ship by replacing the former representative,
who was a civil servant, with the Mayor. This
was done on the suggestion by the company
directors within the partnership, who thought it
more efficient to have the Mayor herself on
board of the Background Committee, as she
would be better positioned to fast track deci
sions with the local public system.
VII. Finance - in all of the partnerships, the
availability of financial resources is crucially
important, and the future remains uncerta-
in for almost all of the partnerships.
A precondition for all projects is financing. No
funding, no project. It should come as no sur
prise then, that changes in national or
European legislation are closely linked to the
process of initiating projects and the possibility
of continuing support. The Dutch partnership
case was directly triggered by a change in
national legislation that introduced the privati-
sation of labour market integration measures;
the formation of the Estonian partnership was a
direct result of Danish foreign aid to the coun
try; most of the activities in the Cerman part
nership were financed out of EU social funds,
and are potentially very vulnerable when, as
can be foreseen, these also have to cover the
accession countries, thus leaving fewer
resources to Eastern Germany; a national gov-
ernment enterprise fund helped establish the
partnership in Ry, Denmark; and as already
mentioned, the Spanish case grew out of a suc-
cessful EU application for funding.
Continuation and consolidation of projects
With the exception of the Irish case, most of the
financing of the partnership remains primarily a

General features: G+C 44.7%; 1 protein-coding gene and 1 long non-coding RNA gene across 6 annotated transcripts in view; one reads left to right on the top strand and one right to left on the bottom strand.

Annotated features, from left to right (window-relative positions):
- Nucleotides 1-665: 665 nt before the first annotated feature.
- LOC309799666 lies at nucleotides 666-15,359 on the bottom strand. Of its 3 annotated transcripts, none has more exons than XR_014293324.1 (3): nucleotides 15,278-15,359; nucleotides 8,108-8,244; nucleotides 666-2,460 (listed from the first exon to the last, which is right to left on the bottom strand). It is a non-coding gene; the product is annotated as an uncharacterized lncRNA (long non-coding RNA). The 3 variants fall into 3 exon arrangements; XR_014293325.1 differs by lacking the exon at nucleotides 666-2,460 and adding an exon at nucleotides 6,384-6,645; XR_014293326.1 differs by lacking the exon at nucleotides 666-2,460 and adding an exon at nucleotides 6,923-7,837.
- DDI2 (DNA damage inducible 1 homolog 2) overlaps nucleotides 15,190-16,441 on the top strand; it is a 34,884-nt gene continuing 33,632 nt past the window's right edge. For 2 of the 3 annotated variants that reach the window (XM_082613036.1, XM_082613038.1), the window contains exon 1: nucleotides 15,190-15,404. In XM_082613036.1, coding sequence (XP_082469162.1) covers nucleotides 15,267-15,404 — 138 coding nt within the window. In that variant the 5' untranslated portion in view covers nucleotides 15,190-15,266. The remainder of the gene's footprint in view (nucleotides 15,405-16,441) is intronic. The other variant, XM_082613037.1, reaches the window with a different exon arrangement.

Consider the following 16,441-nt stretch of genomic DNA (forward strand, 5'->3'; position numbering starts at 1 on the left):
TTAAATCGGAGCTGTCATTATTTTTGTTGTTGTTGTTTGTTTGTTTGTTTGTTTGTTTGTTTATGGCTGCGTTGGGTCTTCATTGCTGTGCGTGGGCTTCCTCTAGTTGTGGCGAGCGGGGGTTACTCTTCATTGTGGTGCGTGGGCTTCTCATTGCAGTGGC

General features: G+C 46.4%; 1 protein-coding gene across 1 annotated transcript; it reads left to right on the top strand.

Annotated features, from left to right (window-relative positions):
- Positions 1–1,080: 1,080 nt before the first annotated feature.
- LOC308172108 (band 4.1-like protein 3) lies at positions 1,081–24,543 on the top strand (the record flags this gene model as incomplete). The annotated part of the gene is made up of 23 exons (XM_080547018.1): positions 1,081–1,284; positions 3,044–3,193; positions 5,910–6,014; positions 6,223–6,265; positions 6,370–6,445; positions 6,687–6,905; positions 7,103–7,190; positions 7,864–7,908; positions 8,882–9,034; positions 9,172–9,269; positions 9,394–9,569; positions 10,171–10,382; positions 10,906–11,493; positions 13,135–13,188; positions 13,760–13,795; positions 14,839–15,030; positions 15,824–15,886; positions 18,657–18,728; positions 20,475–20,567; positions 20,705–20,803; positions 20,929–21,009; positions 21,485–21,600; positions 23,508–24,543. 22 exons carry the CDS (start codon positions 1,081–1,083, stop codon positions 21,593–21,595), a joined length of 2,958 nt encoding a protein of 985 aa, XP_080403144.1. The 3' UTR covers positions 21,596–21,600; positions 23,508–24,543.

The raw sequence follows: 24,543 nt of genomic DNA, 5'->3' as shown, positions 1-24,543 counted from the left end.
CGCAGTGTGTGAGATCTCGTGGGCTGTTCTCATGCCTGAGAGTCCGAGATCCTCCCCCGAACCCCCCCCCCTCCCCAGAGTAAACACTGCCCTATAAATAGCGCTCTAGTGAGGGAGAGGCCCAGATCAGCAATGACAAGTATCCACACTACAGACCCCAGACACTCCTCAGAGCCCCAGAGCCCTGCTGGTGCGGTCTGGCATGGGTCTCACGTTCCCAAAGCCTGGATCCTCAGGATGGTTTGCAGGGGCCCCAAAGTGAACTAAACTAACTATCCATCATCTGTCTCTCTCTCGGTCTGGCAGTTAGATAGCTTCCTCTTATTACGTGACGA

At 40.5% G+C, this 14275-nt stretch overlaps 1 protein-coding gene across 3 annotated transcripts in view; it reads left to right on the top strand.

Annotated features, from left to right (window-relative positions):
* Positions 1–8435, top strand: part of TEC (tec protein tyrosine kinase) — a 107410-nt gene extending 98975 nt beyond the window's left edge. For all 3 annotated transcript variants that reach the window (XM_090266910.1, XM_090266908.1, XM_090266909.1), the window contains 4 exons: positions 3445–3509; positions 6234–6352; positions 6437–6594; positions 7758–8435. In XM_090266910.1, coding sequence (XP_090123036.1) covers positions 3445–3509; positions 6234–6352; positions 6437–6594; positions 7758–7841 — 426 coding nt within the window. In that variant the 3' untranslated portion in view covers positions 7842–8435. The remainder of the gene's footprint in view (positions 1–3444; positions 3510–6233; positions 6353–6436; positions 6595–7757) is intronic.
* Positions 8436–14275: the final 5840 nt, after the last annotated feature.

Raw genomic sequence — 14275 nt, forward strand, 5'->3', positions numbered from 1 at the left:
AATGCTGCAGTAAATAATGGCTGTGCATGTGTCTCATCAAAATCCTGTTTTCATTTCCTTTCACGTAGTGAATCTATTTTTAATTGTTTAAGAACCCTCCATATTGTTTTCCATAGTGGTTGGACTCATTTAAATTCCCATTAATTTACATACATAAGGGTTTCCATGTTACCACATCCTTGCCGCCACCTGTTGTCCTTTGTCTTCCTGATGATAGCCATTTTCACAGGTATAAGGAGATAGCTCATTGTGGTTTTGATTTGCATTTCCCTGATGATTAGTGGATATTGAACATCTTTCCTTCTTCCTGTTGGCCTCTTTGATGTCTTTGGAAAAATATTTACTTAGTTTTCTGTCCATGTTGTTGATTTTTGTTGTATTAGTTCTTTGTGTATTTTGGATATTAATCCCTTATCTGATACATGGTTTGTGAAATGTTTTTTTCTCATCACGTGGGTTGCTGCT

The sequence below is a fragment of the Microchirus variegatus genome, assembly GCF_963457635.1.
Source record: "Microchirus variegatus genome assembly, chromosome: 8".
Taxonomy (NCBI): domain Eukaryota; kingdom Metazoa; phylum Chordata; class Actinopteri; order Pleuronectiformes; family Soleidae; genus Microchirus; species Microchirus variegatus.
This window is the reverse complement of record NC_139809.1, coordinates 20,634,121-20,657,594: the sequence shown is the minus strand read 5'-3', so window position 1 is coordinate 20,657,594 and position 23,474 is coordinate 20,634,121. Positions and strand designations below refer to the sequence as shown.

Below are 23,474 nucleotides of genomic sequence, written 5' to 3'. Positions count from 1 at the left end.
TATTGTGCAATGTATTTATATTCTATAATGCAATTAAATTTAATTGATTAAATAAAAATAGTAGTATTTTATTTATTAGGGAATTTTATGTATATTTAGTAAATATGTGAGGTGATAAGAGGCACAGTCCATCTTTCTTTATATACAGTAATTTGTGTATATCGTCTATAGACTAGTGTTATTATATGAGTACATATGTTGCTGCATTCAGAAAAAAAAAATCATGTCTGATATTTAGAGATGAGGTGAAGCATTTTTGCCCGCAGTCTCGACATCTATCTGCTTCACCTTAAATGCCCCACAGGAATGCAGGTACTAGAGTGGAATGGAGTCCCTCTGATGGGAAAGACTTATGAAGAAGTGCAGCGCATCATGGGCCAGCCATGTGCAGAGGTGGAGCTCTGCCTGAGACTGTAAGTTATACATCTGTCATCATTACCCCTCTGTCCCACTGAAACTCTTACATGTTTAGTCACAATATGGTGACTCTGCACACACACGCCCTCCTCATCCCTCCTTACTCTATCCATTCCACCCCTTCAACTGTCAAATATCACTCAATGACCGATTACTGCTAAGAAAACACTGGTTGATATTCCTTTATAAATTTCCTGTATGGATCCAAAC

public concern. Where public funding is ongo-
ing, as in the Dutch case, the immediate future
looks bright. However, without public funding,
prospects look bleak. Hence, most of the proj
ects face an uncertain future. This points to the
problem of sustaining the partnership activities
within the local environment by obliging some
institutions, organisations and/or businesses to
take on the role of providing continuous financ
ing. The experience from Ireland is an excep-
tional case. Here the local partnership is con-
structed as an income-generating Charitable
Trust Company that has managed to become
VIII. Community representation and involve
ment has proved difficult but crucial to
Although tri-sector partnerships are meant to
have equal representation from all sectors, this
has not always been the case where the civic
sector is concerned. Civil society institutions are
viewed as very important for the wider inclu-
sion of marginalised people into society. As
expressed by one of the participants in the
Cerman partnership, they are 'the salt in the